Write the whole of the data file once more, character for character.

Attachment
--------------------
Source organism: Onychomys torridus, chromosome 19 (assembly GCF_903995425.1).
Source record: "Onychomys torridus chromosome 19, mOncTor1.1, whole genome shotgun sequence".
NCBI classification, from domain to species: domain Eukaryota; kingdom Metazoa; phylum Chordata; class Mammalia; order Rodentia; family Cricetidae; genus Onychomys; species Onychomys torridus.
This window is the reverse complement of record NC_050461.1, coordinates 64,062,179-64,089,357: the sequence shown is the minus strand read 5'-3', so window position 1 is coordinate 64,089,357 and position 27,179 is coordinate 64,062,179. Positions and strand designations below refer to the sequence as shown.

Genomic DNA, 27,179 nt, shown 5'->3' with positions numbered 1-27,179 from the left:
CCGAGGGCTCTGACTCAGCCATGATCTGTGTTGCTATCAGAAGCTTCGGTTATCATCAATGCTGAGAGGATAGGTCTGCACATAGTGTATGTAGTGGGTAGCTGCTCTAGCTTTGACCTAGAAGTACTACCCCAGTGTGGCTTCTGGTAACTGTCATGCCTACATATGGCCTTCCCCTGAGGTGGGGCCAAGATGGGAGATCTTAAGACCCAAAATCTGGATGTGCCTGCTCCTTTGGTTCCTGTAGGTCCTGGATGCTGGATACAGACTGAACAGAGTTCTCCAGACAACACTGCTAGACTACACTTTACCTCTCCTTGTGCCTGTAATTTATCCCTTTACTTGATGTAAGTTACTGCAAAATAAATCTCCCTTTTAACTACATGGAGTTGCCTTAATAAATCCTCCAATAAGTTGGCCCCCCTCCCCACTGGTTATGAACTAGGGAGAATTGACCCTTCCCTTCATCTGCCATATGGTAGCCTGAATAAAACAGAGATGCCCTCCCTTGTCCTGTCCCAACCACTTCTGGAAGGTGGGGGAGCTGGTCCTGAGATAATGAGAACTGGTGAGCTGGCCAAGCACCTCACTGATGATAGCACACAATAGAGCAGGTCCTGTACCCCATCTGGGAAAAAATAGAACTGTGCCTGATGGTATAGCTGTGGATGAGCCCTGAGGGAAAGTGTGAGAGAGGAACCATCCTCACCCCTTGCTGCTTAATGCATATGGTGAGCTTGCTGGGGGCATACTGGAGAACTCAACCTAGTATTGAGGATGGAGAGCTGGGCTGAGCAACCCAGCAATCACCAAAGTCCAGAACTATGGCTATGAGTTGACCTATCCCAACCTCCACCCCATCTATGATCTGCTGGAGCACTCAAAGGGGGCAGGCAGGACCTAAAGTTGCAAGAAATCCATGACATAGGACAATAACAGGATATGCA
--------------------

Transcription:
Source organism: Onychomys torridus, chromosome 19 (assembly GCF_903995425.1).
Source record: "Onychomys torridus chromosome 19, mOncTor1.1, whole genome shotgun sequence".
NCBI classification, from domain to species: domain Eukaryota; kingdom Metazoa; phylum Chordata; class Mammalia; order Rodentia; family Cricetidae; genus Onychomys; species Onychomys torridus.
This window is the reverse complement of record NC_050461.1, coordinates 64,062,179-64,089,357: the sequence shown is the minus strand read 5'-3', so window position 1 is coordinate 64,089,357 and position 27,179 is coordinate 64,062,179. Positions and strand designations below refer to the sequence as shown.

Genomic DNA, 27,179 nt, shown 5'->3' with positions numbered 1-27,179 from the left:
CCGAGGGCTCTGACTCAGCCATGATCTGTGTTGCTATCAGAAGCTTCGGTTATCATCAATGCTGAGAGGATAGGTCTGCACATAGTGTATGTAGTGGGTAGCTGCTCTAGCTTTGACCTAGAAGTACTACCCCAGTGTGGCTTCTGGTAACTGTCATGCCTACATATGGCCTTCCCCTGAGGTGGGGCCAAGATGGGAGATCTTAAGACCCAAAATCTGGATGTGCCTGCTCCTTTGGTTCCTGTAGGTCCTGGATGCTGGATACAGACTGAACAGAGTTCTCCAGACAACACTGCTAGACTACACTTTACCTCTCCTTGTGCCTGTAATTTATCCCTTTACTTGATGTAAGTTACTGCAAAATAAATCTCCCTTTTAACTACATGGAGTTGCCTTAATAAATCCTCCAATAAGTTGGCCCCCCTCCCCACTGGTTATGAACTAGGGAGAATTGACCCTTCCCTTCATCTGCCATATGGTAGCCTGAATAAAACAGAGATGCCCTCCCTTGTCCTGTCCCAACCACTTCTGGAAGGTGGGGGAGCTGGTCCTGAGATAATGAGAACTGGTGAGCTGGCCAAGCACCTCACTGATGATAGCACACAATAGAGCAGGTCCTGTACCCCATCTGGGAAAAAATAGAACTGTGCCTGATGGTATAGCTGTGGATGAGCCCTGAGGGAAAGTGTGAGAGAGGAACCATCCTCACCCCTTGCTGCTTAATGCATATGGTGAGCTTGCTGGGGGCATACTGGAGAACTCAACCTAGTATTGAGGATGGAGAGCTGGGCTGAGCAACCCAGCAATCACCAAAGTCCAGAACTATGGCTATGAGTTGACCTATCCCAACCTCCACCCCATCTATGATCTGCTGGAGCACTCAAAGGGGGCAGGCAGGACCTAAAGTTGCAAGAAATCCATGACATAGGACAATAACAGGATATGCA